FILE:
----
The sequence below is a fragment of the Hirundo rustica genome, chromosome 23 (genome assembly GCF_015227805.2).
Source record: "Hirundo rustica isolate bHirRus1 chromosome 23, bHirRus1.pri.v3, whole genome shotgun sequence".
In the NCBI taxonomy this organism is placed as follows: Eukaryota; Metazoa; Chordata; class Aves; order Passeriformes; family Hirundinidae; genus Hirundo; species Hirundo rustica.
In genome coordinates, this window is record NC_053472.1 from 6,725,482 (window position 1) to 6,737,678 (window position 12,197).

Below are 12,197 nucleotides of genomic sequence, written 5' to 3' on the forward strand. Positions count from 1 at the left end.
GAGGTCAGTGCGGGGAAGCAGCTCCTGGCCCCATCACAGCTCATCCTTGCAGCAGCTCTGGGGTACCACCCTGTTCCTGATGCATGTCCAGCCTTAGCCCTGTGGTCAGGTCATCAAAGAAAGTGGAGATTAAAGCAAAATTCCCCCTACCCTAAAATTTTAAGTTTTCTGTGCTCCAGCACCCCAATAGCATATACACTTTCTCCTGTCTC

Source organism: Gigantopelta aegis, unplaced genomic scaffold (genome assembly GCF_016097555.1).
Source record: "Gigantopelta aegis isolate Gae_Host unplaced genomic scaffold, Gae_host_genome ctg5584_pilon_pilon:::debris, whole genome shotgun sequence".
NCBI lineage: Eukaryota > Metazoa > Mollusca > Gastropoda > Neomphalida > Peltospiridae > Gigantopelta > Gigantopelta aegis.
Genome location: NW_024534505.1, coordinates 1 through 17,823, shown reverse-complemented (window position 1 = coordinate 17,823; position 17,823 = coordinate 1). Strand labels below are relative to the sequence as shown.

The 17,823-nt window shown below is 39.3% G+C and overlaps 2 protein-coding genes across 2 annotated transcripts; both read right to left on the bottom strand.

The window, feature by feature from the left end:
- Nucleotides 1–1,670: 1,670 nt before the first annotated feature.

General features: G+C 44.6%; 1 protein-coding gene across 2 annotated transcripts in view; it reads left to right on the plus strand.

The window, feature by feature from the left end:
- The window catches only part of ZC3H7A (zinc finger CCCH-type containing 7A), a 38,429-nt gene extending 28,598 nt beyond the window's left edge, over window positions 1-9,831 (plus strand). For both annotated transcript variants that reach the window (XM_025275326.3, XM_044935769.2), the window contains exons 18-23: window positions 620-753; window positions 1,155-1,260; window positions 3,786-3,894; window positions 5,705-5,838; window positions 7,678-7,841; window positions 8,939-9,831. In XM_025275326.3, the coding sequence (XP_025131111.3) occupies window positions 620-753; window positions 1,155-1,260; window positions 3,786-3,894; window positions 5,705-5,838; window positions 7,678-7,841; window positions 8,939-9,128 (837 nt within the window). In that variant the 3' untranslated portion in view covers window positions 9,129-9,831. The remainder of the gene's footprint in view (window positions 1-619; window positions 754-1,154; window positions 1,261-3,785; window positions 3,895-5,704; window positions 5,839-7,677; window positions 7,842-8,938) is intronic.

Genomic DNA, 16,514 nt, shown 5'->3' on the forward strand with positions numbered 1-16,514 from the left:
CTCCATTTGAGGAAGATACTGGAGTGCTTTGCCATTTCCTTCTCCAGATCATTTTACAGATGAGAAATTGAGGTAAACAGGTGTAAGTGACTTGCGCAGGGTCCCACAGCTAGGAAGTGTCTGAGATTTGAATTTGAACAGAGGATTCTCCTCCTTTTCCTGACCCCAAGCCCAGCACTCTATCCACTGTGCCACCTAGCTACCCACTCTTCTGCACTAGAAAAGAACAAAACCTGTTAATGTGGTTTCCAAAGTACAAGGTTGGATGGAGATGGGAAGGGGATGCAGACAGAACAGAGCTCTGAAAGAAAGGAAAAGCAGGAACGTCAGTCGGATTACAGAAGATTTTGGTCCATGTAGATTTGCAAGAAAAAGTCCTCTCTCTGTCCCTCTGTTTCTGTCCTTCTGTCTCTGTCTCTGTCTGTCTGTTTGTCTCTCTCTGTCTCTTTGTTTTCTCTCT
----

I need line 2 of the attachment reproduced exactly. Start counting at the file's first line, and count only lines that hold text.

Source record: "Hirundo rustica isolate bHirRus1 chromosome 23, bHirRus1.pri.v3, whole genome shotgun sequence".